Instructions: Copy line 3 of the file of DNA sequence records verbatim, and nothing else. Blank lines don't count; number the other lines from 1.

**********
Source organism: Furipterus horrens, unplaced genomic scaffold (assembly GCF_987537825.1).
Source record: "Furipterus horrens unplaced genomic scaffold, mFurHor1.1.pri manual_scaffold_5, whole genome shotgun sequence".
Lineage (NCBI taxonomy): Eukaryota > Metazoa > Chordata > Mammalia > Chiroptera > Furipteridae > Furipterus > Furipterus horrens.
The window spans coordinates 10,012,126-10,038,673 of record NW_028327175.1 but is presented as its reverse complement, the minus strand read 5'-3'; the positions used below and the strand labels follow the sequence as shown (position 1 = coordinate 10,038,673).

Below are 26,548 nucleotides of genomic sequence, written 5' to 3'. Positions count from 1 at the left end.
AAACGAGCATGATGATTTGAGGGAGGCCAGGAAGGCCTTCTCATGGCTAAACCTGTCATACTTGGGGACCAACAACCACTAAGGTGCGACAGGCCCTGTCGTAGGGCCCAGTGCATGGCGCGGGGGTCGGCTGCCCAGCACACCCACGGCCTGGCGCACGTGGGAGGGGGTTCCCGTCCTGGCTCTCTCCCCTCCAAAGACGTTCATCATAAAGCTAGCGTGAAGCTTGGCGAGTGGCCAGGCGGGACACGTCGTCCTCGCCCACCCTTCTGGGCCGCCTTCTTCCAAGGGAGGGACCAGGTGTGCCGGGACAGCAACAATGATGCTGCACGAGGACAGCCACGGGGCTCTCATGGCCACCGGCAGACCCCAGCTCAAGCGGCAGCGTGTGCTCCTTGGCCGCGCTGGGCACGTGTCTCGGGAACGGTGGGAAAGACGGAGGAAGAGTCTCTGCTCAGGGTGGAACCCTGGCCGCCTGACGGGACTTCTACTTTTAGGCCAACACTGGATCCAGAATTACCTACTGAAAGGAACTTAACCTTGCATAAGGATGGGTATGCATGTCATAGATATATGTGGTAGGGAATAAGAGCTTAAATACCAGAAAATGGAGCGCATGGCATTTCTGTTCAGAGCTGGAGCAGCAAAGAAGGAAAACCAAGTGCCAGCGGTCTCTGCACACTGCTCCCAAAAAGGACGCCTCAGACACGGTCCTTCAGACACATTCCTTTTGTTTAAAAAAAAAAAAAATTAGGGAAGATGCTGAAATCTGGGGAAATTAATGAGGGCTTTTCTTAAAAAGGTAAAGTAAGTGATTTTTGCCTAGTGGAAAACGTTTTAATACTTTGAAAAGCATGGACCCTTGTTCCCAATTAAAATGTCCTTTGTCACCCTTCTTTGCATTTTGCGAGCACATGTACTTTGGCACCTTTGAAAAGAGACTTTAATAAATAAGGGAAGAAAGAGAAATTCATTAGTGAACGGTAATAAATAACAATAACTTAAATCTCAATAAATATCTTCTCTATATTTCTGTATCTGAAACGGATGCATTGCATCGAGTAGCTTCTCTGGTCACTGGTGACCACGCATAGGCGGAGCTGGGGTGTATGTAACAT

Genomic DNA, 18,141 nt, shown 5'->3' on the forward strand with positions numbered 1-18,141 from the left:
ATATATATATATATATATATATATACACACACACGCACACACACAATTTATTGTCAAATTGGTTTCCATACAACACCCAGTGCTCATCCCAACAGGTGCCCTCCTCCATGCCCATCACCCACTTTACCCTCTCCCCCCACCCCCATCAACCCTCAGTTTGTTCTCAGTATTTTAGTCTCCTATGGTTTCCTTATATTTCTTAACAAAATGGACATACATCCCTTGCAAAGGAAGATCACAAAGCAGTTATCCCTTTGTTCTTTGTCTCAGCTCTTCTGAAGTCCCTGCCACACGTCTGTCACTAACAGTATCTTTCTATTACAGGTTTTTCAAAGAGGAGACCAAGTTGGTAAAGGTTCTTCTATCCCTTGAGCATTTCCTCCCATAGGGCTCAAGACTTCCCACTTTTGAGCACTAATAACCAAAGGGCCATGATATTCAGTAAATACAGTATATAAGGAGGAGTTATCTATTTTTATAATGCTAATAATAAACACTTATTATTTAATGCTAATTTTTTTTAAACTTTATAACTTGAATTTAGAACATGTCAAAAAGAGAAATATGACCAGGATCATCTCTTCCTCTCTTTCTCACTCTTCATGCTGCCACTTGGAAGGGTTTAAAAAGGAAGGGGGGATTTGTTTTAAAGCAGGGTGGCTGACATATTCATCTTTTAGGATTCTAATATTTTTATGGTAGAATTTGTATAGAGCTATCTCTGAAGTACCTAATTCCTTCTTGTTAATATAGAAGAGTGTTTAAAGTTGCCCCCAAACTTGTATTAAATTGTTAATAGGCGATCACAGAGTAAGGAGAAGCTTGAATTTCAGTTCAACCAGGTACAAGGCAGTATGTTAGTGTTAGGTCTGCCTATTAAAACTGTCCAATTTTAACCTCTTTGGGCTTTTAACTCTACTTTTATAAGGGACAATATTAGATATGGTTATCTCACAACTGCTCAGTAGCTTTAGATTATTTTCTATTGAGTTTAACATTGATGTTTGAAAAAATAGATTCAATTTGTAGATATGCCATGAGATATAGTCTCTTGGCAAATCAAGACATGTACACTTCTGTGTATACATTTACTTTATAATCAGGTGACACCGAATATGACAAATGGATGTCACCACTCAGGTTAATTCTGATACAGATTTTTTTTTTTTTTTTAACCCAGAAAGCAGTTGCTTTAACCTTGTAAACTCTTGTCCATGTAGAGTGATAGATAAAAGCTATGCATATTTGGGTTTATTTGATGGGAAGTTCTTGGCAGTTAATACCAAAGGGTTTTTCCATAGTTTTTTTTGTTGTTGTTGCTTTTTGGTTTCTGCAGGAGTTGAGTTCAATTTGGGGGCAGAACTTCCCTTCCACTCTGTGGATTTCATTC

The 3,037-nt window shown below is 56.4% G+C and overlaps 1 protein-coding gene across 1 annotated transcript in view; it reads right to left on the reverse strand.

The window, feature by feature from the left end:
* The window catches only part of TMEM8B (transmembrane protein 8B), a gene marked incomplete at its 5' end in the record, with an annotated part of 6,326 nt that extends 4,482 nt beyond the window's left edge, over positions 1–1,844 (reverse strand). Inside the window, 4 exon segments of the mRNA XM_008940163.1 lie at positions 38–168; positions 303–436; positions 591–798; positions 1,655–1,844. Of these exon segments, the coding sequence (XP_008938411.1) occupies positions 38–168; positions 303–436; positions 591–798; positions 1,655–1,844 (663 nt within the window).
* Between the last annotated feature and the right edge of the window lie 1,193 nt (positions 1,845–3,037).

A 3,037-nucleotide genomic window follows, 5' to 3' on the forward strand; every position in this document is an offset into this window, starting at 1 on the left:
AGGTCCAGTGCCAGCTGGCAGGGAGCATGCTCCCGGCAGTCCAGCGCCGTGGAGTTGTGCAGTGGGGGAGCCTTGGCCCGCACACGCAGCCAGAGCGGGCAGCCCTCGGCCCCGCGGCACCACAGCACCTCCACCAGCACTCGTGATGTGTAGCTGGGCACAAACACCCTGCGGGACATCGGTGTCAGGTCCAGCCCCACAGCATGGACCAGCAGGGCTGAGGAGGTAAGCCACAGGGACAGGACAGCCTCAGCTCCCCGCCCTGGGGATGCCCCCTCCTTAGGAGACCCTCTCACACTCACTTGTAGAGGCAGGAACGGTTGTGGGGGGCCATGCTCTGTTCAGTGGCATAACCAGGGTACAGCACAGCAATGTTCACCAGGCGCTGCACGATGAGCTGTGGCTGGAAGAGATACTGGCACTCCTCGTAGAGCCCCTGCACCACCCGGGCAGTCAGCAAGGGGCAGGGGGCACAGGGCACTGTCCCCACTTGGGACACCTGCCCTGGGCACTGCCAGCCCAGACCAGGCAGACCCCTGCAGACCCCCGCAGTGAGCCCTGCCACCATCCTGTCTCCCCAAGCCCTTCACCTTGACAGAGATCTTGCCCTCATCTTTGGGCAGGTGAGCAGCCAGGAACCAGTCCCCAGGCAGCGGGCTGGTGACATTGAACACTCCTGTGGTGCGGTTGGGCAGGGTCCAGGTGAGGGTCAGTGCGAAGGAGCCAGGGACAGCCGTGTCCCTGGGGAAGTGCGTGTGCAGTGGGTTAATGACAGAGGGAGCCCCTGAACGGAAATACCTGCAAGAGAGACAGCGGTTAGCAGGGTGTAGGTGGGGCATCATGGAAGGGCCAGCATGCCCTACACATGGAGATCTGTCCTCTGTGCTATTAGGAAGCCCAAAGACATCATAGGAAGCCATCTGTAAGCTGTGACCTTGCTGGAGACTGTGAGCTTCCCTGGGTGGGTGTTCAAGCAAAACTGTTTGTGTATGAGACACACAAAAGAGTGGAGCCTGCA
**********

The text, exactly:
Lineage (NCBI taxonomy): Eukaryota > Metazoa > Chordata > Mammalia > Chiroptera > Furipteridae > Furipterus > Furipterus horrens.